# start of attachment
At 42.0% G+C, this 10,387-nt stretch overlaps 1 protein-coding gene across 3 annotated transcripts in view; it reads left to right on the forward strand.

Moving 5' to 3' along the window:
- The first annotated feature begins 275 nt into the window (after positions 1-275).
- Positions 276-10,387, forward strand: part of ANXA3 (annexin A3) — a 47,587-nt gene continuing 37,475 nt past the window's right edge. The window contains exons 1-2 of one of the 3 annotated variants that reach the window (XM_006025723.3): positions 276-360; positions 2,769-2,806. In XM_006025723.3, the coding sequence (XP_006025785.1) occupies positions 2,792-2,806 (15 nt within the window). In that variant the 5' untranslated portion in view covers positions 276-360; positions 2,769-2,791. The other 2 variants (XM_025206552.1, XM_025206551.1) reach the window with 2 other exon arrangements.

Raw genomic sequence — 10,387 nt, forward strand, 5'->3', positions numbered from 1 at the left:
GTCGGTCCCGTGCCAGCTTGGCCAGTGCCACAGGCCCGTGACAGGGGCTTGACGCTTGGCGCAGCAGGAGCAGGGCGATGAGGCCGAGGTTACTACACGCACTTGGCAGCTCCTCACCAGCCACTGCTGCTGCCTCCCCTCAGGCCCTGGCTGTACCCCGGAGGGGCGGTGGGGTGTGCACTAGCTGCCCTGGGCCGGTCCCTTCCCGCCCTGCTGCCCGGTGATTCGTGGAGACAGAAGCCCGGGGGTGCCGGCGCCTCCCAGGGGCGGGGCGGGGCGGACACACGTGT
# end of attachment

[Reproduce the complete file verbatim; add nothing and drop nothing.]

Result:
At 42.0% G+C, this 10,387-nt stretch overlaps 1 protein-coding gene across 3 annotated transcripts in view; it reads left to right on the forward strand.

Moving 5' to 3' along the window:
- The first annotated feature begins 275 nt into the window (after positions 1-275).
- Positions 276-10,387, forward strand: part of ANXA3 (annexin A3) — a 47,587-nt gene continuing 37,475 nt past the window's right edge. The window contains exons 1-2 of one of the 3 annotated variants that reach the window (XM_006025723.3): positions 276-360; positions 2,769-2,806. In XM_006025723.3, the coding sequence (XP_006025785.1) occupies positions 2,792-2,806 (15 nt within the window). In that variant the 5' untranslated portion in view covers positions 276-360; positions 2,769-2,791. The other 2 variants (XM_025206552.1, XM_025206551.1) reach the window with 2 other exon arrangements.

Raw genomic sequence — 10,387 nt, forward strand, 5'->3', positions numbered from 1 at the left:
GTCGGTCCCGTGCCAGCTTGGCCAGTGCCACAGGCCCGTGACAGGGGCTTGACGCTTGGCGCAGCAGGAGCAGGGCGATGAGGCCGAGGTTACTACACGCACTTGGCAGCTCCTCACCAGCCACTGCTGCTGCCTCCCCTCAGGCCCTGGCTGTACCCCGGAGGGGCGGTGGGGTGTGCACTAGCTGCCCTGGGCCGGTCCCTTCCCGCCCTGCTGCCCGGTGATTCGTGGAGACAGAAGCCCGGGGGTGCCGGCGCCTCCCAGGGGCGGGGCGGGGCGGACACACGTGT